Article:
# `f(x)=sinx, c=pi/4` Use the definition of Taylor series to find the Taylor series, centered at c for the function.

Taylor series is an example of infinite series derived from the expansion of `f(x)` about a single point. It is represented by infinite sum of `f^n(x)` centered at `x=c` . The general formula for Taylor series is:

`f(x) = sum_(n=0)^oo (f^n(c))/(n!) (x-c)^n`

or

`f(x) =f(c)+f'(c)(x-c) +(f^2(c))/(2!)(x-c)^2 +(f^3(c))/(3!)(x-c)^3 +(f^4(c))/(4!)(x-c)^4 +...`

To apply the definition of Taylor series for the given function `f(x) = sin(x)` , we list `f^n(x)` using  the derivative formula for trigonometric functions: `d/(dx) sin(x) = cos(x)`  and ` d/(dx) cos(x)= -sin(x)` .

`f(x) =sin(x)`

`f'(x) = d/(dx) sin(x)`

`= cos(x)`

`f^2(x) = d/(dx) cos(x)`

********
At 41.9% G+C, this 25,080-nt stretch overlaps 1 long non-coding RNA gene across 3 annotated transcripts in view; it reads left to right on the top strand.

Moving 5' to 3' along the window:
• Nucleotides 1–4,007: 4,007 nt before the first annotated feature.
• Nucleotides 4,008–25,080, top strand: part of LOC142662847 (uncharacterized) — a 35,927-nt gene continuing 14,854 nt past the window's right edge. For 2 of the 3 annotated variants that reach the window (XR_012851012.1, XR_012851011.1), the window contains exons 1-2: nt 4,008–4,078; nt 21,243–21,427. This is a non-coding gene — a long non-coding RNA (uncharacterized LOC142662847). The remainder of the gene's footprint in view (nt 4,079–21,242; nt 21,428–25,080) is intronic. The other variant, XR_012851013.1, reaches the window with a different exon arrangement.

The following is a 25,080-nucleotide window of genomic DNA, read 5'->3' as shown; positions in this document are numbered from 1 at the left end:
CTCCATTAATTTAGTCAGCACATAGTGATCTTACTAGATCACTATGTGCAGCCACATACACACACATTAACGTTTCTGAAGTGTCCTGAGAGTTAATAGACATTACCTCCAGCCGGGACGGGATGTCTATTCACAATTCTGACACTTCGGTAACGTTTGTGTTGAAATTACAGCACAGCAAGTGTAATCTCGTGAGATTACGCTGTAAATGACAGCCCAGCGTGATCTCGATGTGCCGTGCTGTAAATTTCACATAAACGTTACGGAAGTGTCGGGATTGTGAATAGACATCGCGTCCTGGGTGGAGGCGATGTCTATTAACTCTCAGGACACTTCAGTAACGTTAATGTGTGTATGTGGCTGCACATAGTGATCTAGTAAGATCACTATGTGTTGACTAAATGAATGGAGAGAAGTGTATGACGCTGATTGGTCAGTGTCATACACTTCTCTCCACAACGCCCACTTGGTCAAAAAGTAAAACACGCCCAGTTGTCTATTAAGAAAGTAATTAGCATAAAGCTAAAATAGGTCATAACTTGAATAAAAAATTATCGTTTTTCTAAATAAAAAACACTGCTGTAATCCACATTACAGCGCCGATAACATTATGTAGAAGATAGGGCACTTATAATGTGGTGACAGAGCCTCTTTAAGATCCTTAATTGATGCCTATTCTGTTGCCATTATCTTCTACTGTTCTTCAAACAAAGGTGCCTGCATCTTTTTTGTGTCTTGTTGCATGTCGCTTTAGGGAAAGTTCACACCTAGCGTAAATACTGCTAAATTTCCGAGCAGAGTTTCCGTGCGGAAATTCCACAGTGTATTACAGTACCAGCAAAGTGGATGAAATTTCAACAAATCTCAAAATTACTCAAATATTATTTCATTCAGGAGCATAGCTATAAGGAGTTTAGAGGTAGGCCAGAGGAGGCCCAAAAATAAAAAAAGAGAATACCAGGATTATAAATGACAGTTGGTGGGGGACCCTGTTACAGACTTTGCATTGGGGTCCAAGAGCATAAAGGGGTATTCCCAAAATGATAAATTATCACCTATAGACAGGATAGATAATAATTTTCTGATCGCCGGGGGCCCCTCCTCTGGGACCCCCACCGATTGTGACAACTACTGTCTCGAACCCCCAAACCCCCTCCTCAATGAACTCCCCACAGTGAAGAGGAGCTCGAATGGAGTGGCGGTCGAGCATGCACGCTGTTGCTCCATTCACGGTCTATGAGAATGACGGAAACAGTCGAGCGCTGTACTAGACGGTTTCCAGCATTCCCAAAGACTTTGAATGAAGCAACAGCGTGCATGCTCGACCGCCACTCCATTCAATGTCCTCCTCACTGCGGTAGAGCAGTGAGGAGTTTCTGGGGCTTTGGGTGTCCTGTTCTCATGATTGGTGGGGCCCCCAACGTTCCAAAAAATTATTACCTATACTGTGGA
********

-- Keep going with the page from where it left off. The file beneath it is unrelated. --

`= -sin(x)`

`f^3(x) = d/(dx) -sin(x)`

`=-1*d/(dx) sin(x)`

`= -1 * cos(x)`

` = -cos(x)`

`f^4(x) = d/(dx) -cos(x)`

`=-1*d/(dx) cos(x)`

`= -1 * (-sin(x))`

`= sin(x)`

Plug-in `x=pi/4`  on each `f^n(x)` , we get:

`f(pi/4) =sin(pi/4) =sqrt(2)/2`

`f'(pi/4)= cos(pi/4) =sqrt(2)/2`

`f^2(pi/4)= -sin(pi/4)=-sqrt(2)/2`

`f^3(pi/4)= -cos(pi/4)=-sqrt(2)/2`

`f^4(pi/4)= sin(pi/4)=sqrt(2)/2`

Note: `sin(pi/4) =sqrt(2)/2` and `cos(pi/4)=sqrt(2)/2` .

Plug-in the values on the formula for Taylor series, we get:

`sin(x) =sum_(n=0)^oo (f^n(pi/4))/(n!) (x-pi/4)^n`

` =f(pi/4)+f'(pi/4)(x-pi/4) +(f^2(pi/4))/(2!)(x-pi/4)^2 +(f^3(pi/4))/(3!)(x-pi/4)^3 +(f^4(pi/4))/(4!)(x-pi/4)^4 +...`

` = sqrt(2)/2+sqrt(2)/2*(x-pi/4) +(-sqrt(2)/2)/(2!)(x-pi/4)^2 +(-sqrt(2)/2)/(3!)(x-pi/4)^3 +(sqrt(2)/2)/(4!)(x-pi/4)^4 +...`

` = sqrt(2)/2+sqrt(2)/2(x-pi/4)-(sqrt(2)/2)/2(x-pi/4)^2-(sqrt(2)/2)/6(x-pi/4)^3 + (sqrt(2)/2)/24(x-pi/4)^4 +...`

` = sqrt(2)/2+sqrt(2)/2(x-pi/4)-sqrt(2)/4(x-pi/4)^2-sqrt(2)/12(x-pi/4)^3 + sqrt(2)/48(x-pi/4)^4 +...`

The Taylor series for the given function `f(x)=sin(x)` centered at `c=pi/4` will be:

`sin(x)= sqrt(2)/2+sqrt(2)/2(x-pi/4)-sqrt(2)/4(x-pi/4)^2-sqrt(2)/12(x-pi/4)^3 + sqrt(2)/48(x-pi/4)^4 +...`

or

`sin(x) = sum_(n=0)^oo sqrt(2)/(2*n!)(x-pi/4)^n`